Solaris Seethes (Solaris Saga book 1)

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Chapter 3: Solon

The salty sea air, with a hint of autumn’s chill, ruffled Solon’s chocolate-colored hair as he raced across the paving stones—his sandaled feet clomping against them much like a trotting horse—past laurel trees, and—pomegranates! Solon changed direction, heading straight for the only pomegranate tree in the atrium and its freshly ripened fruit. Dropping the scrolls that filled his arms, he plucked a firm one from its branch, licking his lips while thinking of the delicious treasure deep inside the fruit’s red barrier, which also happened to be his favorite.

A small sparrow jostled the pomegranates, jerking Solon back to the present, and the fact that he was late. Scrambling, he scooped the fallen scrolls (and the pomegranate) into his arms, his scrawny frame barely able to carry them all, and hurried to the marbled steps of the library.

Unfit for the infantry, Solon’s father had arranged for him to be a scribe. Always a thinker and wonderer, Solon didn’t mind as he detested physical exercise, a fact that now plagued him as he ran up the stone steps. A scroll plopped on the ground. Solon stopped, turned, and picked up the parchment. Rearranging them in his arms, while taking extra care not to drop his pomegranate, he took off again, taking the steps two at a time until he passed the two ionic columns at the top, and made his way to the main chamber where the scribes sat at their desks copying scrolls.

Breathless, Solon paused to slow his breathing and reassured himself that he hadn’t left anything behind in his haste, before facing his master.

“Late again,” said a gruff voice.

“Sorry, master,” said Solon. “I forgot the time.”

“You always forget the time. Daydreaming again, eh?”

Solon shuffled his feet, his guilt evident. Daydreaming was one of his bad habits. He always did it, thinking about the world, about life, about morality, what could be, and what is. He could never stop his wandering thoughts. As a result, he was always late.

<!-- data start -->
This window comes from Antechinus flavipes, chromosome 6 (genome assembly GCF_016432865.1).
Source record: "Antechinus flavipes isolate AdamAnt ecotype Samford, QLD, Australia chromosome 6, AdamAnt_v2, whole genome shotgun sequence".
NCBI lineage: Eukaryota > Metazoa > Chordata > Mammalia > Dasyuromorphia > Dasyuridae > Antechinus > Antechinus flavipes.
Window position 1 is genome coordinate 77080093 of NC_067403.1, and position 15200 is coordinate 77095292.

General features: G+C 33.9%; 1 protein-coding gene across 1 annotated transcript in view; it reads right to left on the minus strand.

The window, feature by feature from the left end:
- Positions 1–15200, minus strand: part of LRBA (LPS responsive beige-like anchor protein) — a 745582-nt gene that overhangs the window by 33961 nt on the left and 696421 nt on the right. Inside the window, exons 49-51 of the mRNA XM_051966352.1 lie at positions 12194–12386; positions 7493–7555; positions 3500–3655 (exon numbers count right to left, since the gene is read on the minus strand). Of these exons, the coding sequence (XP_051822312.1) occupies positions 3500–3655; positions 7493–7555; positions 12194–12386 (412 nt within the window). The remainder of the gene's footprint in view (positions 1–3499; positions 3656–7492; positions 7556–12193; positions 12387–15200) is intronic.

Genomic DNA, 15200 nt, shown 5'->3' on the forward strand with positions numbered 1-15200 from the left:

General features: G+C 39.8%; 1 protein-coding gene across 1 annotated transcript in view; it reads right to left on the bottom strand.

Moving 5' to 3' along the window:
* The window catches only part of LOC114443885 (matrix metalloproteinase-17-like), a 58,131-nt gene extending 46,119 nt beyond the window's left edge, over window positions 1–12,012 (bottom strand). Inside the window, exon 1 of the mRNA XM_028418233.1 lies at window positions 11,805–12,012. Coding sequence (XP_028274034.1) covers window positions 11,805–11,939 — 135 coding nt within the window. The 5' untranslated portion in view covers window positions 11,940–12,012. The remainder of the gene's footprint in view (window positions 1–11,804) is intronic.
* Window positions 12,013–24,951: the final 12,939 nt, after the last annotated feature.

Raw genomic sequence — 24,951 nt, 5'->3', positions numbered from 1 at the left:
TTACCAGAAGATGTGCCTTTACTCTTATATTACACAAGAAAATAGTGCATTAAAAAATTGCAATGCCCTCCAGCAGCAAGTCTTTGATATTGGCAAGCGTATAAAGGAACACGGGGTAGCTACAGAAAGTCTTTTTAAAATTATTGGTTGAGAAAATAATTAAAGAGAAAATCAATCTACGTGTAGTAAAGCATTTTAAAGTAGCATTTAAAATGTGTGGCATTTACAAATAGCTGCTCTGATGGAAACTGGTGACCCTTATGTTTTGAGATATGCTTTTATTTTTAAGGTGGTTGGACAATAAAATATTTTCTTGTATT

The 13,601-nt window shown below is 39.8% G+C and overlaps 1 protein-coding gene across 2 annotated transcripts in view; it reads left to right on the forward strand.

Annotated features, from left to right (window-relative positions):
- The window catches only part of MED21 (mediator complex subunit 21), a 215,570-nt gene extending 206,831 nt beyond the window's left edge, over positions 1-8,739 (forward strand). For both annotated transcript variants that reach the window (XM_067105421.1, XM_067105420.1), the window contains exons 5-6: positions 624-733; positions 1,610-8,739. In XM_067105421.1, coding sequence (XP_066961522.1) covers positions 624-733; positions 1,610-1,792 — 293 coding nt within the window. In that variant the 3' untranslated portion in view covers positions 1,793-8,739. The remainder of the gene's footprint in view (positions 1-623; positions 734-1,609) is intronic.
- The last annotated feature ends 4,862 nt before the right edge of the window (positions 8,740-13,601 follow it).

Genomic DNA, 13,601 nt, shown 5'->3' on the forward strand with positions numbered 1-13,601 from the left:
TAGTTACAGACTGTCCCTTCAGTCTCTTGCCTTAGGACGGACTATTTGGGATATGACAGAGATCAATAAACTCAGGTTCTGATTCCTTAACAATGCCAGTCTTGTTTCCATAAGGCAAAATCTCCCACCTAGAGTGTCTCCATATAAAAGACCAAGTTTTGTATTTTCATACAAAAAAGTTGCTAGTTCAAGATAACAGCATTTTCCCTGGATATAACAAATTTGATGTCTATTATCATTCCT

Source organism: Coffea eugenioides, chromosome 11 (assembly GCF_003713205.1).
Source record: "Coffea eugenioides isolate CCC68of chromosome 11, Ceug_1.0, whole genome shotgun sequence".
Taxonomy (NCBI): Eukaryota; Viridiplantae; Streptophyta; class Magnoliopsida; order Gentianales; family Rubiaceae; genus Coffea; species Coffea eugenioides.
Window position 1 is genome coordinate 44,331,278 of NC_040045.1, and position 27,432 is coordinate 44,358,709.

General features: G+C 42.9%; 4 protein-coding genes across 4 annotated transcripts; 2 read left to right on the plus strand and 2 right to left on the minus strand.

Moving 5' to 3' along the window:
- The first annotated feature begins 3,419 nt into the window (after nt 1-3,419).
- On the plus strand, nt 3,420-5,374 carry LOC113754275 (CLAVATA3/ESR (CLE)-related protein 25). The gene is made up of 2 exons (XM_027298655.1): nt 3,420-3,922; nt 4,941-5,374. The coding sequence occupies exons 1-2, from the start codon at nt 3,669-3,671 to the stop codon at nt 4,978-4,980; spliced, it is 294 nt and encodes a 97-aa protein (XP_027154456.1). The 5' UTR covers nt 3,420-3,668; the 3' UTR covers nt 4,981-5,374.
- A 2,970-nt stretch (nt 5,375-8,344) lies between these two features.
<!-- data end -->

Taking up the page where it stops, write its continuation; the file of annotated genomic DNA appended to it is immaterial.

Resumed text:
“I am sorry, master. I will try better.”

“Solon, the only reason I gave you this position was because of your father. But if you continue to fail reporting here on time, I will be forced to let you go.”

“Yes, master.”

“Now take your seat.”

Solon walked over to his desk, dumping the scrolls onto it, allowing two of them to roll over the edge and plop on the marble floor. He rolled one out and uncorked his bottle of ink, placing his quill pen in it. He scribbled a bit on the parchment before stopping. A tingling sensation struck his skin.

“Solon, why aren’t you writing?” asked his master.

Other eyes turned to look at him.

Solon put his quill to paper again. Once more, the tingling sensation prickled his skin. He stopped. Slowly, an orange and yellow light enveloped him, attracting the attention of everyone in the room. It swirled around him, growing brighter and more insistent.


“Master, I—”


Solon and the pomegranate were gone. All that remained was an empty seat with an unrolled scroll and a quill in the middle of spilt ink.

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